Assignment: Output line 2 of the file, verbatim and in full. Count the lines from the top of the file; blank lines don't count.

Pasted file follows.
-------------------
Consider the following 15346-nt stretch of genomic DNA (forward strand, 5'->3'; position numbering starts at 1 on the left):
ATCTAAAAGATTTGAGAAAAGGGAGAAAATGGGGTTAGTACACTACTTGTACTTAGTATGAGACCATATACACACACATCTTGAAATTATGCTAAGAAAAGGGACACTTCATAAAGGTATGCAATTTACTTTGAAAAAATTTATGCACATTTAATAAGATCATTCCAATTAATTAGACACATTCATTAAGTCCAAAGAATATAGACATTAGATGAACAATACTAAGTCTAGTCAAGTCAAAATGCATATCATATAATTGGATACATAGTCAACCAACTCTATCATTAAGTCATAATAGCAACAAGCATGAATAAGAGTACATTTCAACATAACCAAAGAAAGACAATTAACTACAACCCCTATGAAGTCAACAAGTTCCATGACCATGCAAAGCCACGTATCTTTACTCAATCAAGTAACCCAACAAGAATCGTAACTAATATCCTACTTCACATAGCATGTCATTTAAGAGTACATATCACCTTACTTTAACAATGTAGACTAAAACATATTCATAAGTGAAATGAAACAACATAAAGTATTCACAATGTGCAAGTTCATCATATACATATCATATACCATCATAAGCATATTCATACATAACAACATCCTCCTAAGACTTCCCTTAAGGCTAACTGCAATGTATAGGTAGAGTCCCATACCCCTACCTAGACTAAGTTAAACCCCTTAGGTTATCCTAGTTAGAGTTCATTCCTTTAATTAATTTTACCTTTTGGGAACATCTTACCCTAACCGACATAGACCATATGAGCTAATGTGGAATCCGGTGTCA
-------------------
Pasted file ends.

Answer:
ATCTAAAAGATTTGAGAAAAGGGAGAAAATGGGGTTAGTACACTACTTGTACTTAGTATGAGACCATATACACACACATCTTGAAATTATGCTAAGAAAAGGGACACTTCATAAAGGTATGCAATTTACTTTGAAAAAATTTATGCACATTTAATAAGATCATTCCAATTAATTAGACACATTCATTAAGTCCAAAGAATATAGACATTAGATGAACAATACTAAGTCTAGTCAAGTCAAAATGCATATCATATAATTGGATACATAGTCAACCAACTCTATCATTAAGTCATAATAGCAACAAGCATGAATAAGAGTACATTTCAACATAACCAAAGAAAGACAATTAACTACAACCCCTATGAAGTCAACAAGTTCCATGACCATGCAAAGCCACGTATCTTTACTCAATCAAGTAACCCAACAAGAATCGTAACTAATATCCTACTTCACATAGCATGTCATTTAAGAGTACATATCACCTTACTTTAACAATGTAGACTAAAACATATTCATAAGTGAAATGAAACAACATAAAGTATTCACAATGTGCAAGTTCATCATATACATATCATATACCATCATAAGCATATTCATACATAACAACATCCTCCTAAGACTTCCCTTAAGGCTAACTGCAATGTATAGGTAGAGTCCCATACCCCTACCTAGACTAAGTTAAACCCCTTAGGTTATCCTAGTTAGAGTTCATTCCTTTAATTAATTTTACCTTTTGGGAACATCTTACCCTAACCGACATAGACCATATGAGCTAATGTGGAATCCGGTGTCA